SoC and CPU System-Wide Approach to Security
Arm TrustZone technology is a System on Chip (SoC) and CPU system-wide approach to security. TrustZone is hardware-based security built into SoCs by semiconductor chip designers who want to provide secure end points and a device root of trust. The family of TrustZone technologies can be integrated into any Arm Cortex-A and the latest Cortex-M23 and Cortex-M33 based systems, from the smallest of microcontrollers, with TrustZone for Cortex-M processors, to high-performance applications processors, with TrustZone technology for Cortex-A processors.
At the heart of the TrustZone approach is the concept of secure and non-secure worlds that are hardware separated, with non-secure software blocked from accessing secure resources directly. Within the processor, software either resides in the secure world or the non-secure world; a switch between these two worlds is accomplished via software referred to as the secure monitor (Cortex-A) or by the core logic (Cortex-M). This concept of secure (trusted) and non-secure (non-trusted) worlds extends beyond the processor to encompass memory, software, bus transactions, interrupts and peripherals within an SoC.
An overview of TrustZone technology is presented on the diagram on the right: the two processor family profiles offer the same security concepts, but with a totally different implementation. TrustZone technology provides a foundation for system-wide security and the creation of a trusted platform. Any part of the system can be designed to be part of the secure world, including debug, peripherals, interrupts and memory. By creating a security subsystem, assets can be protected from software attacks and common hardware attacks.
TrustZone Technology for Application Processors (Cortex-A)
TrustZone technology within Cortex-A based application processors is commonly used to run trusted boot and a trusted OS to create a Trusted Execution Environment (TEE). Typical use cases include the protection of authentication mechanisms, cryptography, key material and Digital rights management (DRM). Applications that run in the secure world are called Trusted Apps.
The partitioning of the two worlds is achieved by hardware logic present in the AMBA bus fabric, peripherals and processors. Each physical processor core has two virtual cores: one considered secure and the other non-secure and a robust mechanism is provided to context switch between them (Secure Monitor exception). The entry to the secure monitor can be triggered by software executing a dedicated Secure Monitor Call (SMC) instruction or by a number of exception mechanisms. The monitor code typically saves the state of the current world and restores the state of the world it’s being switched to.
In order to implement a secure world in the SoC, trusted software (Trusted OS) needs to be developed to make use of the protected assets. This code typically implements trusted boot, the secure world switch monitor, a small trusted OS and trusted apps. Multiple levels of secure world privileges are provided for isolation between trusted boot, trusted OS and trusted apps. The combination of TrustZone based hardware isolation, trusted boot and a trusted OS make up a Trusted Execution Environment (TEE). The TEE offers the security properties of confidentiality and integrity to multiple Trusted Apps. Many TEE providers follow GlobalPlatform’s API standard to enable their TEE to deliver a common security capability across platforms and markets. A protection profile has been written by GlobalPlatform for TEEs and a security evaluation scheme developed that can be used by partners who want to gain security certification from an independent test laboratory.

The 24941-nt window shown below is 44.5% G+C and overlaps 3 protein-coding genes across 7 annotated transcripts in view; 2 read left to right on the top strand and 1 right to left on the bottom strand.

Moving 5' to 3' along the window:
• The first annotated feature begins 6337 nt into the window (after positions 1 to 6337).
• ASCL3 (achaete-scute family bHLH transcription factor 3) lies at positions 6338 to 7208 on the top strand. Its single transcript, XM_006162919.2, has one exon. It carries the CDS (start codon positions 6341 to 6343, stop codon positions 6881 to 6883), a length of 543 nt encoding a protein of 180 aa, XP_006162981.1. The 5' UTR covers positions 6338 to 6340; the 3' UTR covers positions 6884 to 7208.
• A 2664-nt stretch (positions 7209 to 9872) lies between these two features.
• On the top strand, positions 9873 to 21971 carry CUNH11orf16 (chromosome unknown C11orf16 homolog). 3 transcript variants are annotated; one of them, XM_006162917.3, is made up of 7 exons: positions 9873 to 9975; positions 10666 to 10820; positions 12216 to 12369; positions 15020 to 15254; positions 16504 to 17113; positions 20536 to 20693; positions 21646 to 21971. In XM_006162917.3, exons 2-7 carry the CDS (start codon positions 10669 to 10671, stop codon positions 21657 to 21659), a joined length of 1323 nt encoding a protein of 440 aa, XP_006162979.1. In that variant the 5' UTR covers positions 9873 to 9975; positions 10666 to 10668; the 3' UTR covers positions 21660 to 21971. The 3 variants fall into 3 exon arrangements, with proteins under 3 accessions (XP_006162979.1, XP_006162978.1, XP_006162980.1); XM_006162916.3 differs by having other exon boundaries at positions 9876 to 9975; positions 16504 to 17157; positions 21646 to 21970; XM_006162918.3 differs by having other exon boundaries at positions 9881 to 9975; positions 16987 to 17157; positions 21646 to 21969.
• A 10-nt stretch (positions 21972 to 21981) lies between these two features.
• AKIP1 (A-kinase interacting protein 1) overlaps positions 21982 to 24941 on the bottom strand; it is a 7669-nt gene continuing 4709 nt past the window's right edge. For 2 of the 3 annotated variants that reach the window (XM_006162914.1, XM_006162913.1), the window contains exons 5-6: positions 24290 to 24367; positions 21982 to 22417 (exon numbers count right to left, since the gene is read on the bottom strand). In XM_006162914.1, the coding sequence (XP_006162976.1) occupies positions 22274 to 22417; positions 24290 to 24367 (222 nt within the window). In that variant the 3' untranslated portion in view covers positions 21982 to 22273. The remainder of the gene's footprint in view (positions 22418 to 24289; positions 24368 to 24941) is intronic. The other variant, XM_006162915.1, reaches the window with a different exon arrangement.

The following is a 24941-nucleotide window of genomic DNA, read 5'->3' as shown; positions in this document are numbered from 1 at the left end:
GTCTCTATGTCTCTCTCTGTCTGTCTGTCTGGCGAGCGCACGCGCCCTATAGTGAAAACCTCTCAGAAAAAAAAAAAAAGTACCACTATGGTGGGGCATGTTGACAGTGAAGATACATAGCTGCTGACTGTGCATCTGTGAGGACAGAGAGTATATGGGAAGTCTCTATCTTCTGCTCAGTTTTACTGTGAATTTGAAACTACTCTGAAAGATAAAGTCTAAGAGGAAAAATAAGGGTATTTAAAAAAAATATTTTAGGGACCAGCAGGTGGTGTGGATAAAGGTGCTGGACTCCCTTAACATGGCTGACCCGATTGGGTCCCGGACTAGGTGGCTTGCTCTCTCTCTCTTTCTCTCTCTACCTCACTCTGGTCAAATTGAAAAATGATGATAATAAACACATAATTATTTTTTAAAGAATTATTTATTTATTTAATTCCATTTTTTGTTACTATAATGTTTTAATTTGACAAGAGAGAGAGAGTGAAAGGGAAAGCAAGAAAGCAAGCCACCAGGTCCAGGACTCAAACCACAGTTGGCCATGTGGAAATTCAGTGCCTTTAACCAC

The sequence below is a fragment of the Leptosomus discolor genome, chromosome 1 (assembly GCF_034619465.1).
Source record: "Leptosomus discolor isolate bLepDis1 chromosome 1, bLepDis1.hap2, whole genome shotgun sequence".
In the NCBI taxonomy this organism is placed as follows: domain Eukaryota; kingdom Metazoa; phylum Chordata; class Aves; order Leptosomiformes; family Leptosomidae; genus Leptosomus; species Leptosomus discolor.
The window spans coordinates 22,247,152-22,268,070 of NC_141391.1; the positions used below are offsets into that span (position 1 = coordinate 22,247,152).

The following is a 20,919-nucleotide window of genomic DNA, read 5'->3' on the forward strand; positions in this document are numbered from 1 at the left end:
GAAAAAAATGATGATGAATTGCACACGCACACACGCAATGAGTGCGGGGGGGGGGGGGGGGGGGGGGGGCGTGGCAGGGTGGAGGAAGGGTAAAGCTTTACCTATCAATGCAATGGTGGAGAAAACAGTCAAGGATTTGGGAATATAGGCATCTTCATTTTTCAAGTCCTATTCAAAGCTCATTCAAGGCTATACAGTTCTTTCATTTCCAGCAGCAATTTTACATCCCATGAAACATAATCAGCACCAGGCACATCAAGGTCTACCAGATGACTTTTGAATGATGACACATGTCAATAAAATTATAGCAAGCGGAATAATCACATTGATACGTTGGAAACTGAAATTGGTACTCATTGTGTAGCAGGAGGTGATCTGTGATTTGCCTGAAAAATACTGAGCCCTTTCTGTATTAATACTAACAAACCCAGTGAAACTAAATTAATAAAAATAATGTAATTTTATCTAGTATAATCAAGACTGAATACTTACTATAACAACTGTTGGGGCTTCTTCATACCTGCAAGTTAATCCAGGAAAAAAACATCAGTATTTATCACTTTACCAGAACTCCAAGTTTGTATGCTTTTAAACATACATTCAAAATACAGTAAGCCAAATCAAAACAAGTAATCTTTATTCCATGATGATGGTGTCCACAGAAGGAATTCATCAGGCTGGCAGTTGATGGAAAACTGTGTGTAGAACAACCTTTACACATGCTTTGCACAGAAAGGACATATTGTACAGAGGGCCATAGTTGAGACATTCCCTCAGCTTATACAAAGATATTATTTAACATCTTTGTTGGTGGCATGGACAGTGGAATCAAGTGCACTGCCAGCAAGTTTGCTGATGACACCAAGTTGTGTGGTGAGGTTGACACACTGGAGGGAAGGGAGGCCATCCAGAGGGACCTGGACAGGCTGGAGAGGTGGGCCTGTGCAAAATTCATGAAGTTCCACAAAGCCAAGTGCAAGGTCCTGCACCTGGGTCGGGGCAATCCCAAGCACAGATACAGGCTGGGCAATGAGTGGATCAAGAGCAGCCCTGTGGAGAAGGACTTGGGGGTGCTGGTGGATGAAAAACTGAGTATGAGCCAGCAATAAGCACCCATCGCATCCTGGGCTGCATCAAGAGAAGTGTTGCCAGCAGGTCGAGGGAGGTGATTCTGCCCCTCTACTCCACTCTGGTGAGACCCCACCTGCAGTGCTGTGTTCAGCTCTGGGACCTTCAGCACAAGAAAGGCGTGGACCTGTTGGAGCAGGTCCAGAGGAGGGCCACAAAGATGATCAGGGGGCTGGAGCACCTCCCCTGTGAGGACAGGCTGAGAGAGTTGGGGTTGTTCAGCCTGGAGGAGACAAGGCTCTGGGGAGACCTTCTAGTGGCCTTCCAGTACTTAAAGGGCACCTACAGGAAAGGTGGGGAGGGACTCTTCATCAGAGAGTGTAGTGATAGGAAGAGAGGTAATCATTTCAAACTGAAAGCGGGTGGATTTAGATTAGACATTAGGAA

Arm Trusted Firmware
SoC developers and OEMs can benefit from a reference implementation of low-level secure world software known as Arm Trusted Firmware.
This software is available as open source on GitHub and includes trusted boot and a secure runtime that takes care of the switching between the non-secure (non-trusted) and secure (trusted) worlds using Secure Monitor Code Calling Convention (SMCCC). Arm Trusted Firmware can be integrated with a commercial or open source trusted OS to create a TEE.
To aid the system designer in creating a TrustZone based TEE, Arm has created a number of documents, reference software and training courses. These documents include:
- Trusted Base System Architecture (TBSA)
- Trusted Board Boot Requirements (TBBR)
- TrustZone Media Protection Architecture (TZMP)
TrustZone Technology for Microcontrollers (Cortex-M)
Armv8-M architecture extends TrustZone technology to Cortex-M class systems enabling robust levels of protection at all cost points. TrustZone for Armv8-M has the same high-level features as TrustZone on applications processors with the key benefit that context switching between secure and non-secure worlds is done in hardware for faster transitions and greater power efficiency. There is no need for any secure monitor software.
TrustZone for Armv8-M is an ideal technology to use with the Platform Security Architecture (PSA) as it provides hardware isolation between the normal code and the trusted code base. It also provides a mechanism to provide trusted hardware that might include hardware backed secure storage, Random Number Generators (RNG) and a source of secure time.
Embedded software developers enhance their productivity by developing TrustZone systems using C language while maintain the existing programmer’s model for the non-secure side. Debug operations are also supported with sensitivity to access to the secure vs the non-secure states.
TrustZone for Cortex-M is used to protect firmware, peripheral and I/O, as well as provide isolation for secure boot, trusted update and root of trust implementations while providing the deterministic real-time response expected for embedded solutions.
Discover more technical information on TrustZone for Armv8-M